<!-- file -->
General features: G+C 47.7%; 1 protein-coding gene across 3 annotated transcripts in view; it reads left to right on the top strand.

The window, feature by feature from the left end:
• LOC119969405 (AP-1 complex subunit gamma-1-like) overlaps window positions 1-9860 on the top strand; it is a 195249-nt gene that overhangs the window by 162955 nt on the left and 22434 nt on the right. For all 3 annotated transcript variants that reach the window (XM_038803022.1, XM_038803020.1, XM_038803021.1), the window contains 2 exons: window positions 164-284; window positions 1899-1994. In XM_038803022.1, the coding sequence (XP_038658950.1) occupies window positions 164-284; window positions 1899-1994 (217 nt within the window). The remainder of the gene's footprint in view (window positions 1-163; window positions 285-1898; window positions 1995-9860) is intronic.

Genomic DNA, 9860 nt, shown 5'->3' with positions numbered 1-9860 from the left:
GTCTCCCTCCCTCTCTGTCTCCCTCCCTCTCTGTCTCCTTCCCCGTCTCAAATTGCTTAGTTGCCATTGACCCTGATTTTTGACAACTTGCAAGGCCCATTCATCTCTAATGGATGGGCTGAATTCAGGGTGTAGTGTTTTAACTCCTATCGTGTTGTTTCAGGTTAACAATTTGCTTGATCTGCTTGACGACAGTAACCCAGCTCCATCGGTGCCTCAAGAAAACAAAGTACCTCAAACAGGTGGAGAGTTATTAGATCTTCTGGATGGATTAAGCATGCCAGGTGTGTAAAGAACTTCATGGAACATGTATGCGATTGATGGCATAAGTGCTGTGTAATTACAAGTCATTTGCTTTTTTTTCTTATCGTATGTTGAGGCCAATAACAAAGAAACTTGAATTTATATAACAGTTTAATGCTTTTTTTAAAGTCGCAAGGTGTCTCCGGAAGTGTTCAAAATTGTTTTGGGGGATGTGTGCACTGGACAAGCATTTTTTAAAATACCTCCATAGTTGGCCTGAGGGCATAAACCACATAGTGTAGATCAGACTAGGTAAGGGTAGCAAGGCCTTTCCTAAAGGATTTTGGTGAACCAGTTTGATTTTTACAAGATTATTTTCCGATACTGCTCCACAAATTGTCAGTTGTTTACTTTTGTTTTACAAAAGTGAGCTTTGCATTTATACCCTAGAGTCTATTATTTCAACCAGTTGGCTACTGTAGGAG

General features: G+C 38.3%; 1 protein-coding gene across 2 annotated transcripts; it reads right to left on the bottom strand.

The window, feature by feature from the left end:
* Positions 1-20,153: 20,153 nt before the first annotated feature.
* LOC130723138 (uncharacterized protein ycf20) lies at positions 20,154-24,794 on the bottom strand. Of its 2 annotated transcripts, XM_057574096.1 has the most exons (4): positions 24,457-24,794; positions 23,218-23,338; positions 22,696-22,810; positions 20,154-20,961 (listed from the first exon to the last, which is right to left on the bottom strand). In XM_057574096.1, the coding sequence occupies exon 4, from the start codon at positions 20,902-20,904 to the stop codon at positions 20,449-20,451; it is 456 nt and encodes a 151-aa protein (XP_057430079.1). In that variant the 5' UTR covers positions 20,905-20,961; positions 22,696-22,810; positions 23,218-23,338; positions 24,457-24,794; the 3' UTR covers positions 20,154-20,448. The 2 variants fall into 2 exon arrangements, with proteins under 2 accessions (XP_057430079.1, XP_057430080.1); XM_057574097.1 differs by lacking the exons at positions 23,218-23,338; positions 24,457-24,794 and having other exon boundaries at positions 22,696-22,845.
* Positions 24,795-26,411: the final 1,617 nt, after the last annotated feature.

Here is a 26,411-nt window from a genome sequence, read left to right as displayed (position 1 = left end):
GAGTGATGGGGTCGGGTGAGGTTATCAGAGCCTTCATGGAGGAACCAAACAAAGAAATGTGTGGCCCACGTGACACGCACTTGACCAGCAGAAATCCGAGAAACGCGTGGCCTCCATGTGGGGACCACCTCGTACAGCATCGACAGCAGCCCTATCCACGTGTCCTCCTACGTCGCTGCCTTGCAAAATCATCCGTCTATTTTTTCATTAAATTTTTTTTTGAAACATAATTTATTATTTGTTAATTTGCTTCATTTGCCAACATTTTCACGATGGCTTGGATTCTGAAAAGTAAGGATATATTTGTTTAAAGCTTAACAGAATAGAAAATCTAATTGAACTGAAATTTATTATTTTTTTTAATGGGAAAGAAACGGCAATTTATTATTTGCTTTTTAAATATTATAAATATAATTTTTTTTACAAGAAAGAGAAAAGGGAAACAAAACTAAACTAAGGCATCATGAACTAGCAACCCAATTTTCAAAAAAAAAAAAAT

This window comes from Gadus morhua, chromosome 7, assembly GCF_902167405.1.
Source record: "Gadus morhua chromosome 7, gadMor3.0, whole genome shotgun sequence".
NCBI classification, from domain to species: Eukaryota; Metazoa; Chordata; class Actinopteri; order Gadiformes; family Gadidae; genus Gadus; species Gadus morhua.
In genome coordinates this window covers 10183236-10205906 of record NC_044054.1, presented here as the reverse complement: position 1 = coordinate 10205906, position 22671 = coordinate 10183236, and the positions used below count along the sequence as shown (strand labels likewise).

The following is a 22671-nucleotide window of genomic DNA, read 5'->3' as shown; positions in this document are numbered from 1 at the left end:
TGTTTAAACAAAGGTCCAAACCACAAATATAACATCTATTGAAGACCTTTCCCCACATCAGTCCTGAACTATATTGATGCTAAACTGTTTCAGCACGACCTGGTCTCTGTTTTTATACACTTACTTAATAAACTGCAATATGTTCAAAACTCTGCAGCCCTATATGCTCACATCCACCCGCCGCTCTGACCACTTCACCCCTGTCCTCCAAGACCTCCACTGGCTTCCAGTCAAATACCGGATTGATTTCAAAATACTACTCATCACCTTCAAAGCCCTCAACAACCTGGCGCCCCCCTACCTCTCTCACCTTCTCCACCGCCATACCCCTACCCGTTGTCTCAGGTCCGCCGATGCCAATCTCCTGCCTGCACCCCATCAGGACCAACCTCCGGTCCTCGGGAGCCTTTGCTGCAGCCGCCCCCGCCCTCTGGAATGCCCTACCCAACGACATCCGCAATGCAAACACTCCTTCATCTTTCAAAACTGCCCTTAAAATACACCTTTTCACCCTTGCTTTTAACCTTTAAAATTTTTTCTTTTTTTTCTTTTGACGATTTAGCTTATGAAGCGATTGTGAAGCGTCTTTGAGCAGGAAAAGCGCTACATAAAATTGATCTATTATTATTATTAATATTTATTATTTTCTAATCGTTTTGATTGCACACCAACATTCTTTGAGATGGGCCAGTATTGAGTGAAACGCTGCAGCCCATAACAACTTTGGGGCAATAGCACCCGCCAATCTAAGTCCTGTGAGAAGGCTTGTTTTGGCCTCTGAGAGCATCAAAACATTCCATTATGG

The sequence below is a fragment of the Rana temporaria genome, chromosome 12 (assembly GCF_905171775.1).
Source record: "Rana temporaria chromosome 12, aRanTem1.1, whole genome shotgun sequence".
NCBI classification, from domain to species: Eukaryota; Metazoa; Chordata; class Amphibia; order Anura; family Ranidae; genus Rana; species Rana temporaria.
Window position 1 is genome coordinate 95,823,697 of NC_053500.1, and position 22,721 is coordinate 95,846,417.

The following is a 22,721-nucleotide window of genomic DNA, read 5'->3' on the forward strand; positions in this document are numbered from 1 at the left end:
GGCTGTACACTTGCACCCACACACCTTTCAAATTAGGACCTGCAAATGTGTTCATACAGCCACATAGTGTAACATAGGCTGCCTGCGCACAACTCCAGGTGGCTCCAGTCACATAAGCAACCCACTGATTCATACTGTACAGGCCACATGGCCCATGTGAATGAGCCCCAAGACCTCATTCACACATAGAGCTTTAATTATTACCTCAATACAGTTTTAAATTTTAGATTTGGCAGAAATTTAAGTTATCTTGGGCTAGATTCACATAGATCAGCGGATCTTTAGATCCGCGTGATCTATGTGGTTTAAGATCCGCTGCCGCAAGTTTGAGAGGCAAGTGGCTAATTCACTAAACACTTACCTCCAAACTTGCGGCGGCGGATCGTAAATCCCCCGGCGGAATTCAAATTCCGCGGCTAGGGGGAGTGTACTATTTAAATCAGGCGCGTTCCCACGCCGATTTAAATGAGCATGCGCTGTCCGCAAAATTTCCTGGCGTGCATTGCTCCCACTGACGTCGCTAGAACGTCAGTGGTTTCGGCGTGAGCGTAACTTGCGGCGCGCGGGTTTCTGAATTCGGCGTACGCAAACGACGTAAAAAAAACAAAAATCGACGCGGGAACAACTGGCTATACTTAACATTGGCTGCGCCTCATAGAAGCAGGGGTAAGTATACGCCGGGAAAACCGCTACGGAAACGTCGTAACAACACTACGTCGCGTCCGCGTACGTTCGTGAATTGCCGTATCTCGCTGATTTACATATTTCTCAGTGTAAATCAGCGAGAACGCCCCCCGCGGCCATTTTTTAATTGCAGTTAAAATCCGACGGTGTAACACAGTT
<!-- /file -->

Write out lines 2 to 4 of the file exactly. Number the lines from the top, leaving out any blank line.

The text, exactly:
The window, feature by feature from the left end:
• LOC119969405 (AP-1 complex subunit gamma-1-like) overlaps window positions 1-9860 on the top strand; it is a 195249-nt gene that overhangs the window by 162955 nt on the left and 22434 nt on the right. For all 3 annotated transcript variants that reach the window (XM_038803022.1, XM_038803020.1, XM_038803021.1), the window contains 2 exons: window positions 164-284; window positions 1899-1994. In XM_038803022.1, the coding sequence (XP_038658950.1) occupies window positions 164-284; window positions 1899-1994 (217 nt within the window). The remainder of the gene's footprint in view (window positions 1-163; window positions 285-1898; window positions 1995-9860) is intronic.

Genomic DNA, 9860 nt, shown 5'->3' with positions numbered 1-9860 from the left: